A LANDOWNER who rears pheasants for game shoots has been thwarted again by Carmarthenshire Council’s planning department, and said he will appeal.
Every year between the beginning of March and the end of July Adam Morton rears around 28,000 pheasant chicks at his farm near Bancyfelin, west of Carmarthen, on a batch process.
The birds are then moved to other places in the area, reared more, and then some of them are shot in game shoots. Some of the birds are taken by predators, according to a planning statement submitted as part of Mr Morton’s application to the council, while others “naturalise” to the wild.
The application was to retrospectively change the use of the pheasant-rearing field in question to match the commercial operation which takes place there, and also to move rearing structures away from a neighbouring property. Objectors are worried about the impact of the established enterprise.
The planning statement said there was a 25m “cordon sanitaire” – or barrier – from the boundary of the neighbouring property, and that young pheasants weren’t loud, making a “soft cheeping noise” instead.
“A working farm is expected to produce some noise and persons choosing to live close to a working farm do so with that knowledge and expectation,” it said.
The statement added that the pheasant chicks were fed a cereal-based diet and that their manure was not stored or spread with 10m of water.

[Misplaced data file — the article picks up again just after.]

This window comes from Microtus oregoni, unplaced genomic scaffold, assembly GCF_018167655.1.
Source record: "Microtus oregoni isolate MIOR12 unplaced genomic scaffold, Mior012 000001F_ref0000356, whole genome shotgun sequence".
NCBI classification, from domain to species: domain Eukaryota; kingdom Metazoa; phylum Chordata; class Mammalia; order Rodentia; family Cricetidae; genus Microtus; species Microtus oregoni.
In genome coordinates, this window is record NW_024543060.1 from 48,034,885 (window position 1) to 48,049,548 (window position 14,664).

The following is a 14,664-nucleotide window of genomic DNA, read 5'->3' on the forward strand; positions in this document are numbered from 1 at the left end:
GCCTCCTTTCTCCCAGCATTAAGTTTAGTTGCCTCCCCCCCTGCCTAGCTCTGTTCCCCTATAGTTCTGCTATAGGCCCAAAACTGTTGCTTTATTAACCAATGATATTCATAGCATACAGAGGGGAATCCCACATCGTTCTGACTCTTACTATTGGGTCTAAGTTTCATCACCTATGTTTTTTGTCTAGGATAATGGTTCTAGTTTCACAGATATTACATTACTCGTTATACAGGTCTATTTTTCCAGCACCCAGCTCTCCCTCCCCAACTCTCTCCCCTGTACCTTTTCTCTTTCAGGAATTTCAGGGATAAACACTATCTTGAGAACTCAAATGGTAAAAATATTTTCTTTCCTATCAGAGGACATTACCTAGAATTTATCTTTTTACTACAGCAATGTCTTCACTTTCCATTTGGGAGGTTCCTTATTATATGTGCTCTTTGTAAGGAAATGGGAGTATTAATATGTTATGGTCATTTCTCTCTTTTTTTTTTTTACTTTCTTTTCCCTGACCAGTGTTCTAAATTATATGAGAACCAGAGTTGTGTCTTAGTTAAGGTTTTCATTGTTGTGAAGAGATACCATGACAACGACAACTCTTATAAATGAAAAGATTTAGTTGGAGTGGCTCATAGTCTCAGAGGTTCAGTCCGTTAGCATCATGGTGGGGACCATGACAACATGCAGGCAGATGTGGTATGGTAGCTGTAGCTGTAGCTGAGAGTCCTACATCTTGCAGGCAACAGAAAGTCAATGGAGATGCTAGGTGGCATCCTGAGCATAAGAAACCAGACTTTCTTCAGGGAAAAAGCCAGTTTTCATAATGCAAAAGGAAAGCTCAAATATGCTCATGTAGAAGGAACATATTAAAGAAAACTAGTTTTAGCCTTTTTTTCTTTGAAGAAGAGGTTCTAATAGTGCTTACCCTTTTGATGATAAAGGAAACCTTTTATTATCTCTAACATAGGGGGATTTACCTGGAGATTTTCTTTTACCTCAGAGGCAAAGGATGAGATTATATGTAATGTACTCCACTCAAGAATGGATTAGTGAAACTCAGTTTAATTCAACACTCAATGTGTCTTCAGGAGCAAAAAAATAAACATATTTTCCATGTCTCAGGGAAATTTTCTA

The owners of the neighbouring property objected to the application. According to their lengthy letter, it was Mr Morton’s sixth change of use application for the 2.4-hectare field.
The neighbours said rearing pheasants for shooting was a commercial enterprise which required a business use class, and that it caused odour issues. They also claimed the young birds were sometimes next door until the end of October – even November – rather than the end of July, that the venture created waste and vermin issues, that some pheasants were released by the applicant, and that many ducks were also brought in for shooting.
Concerns about the application were also raised on the neighbours’ behalf by a planning agent, and by another neighbour, and by Newchurch and Merthyr Community Council. Natural Resources Wales also objected.
Council planning officers turned down Mr Morton’s application, saying it had not demonstrated that the proposal would not have an unacceptable impact upon the living conditions of neighbouring residents.
Officers also said the application should have included an up-to-date ammonia assessment – ammonia is present in pheasant manure – and also a detailed manure management plan. Mr Morton said he would appeal the refusal decision.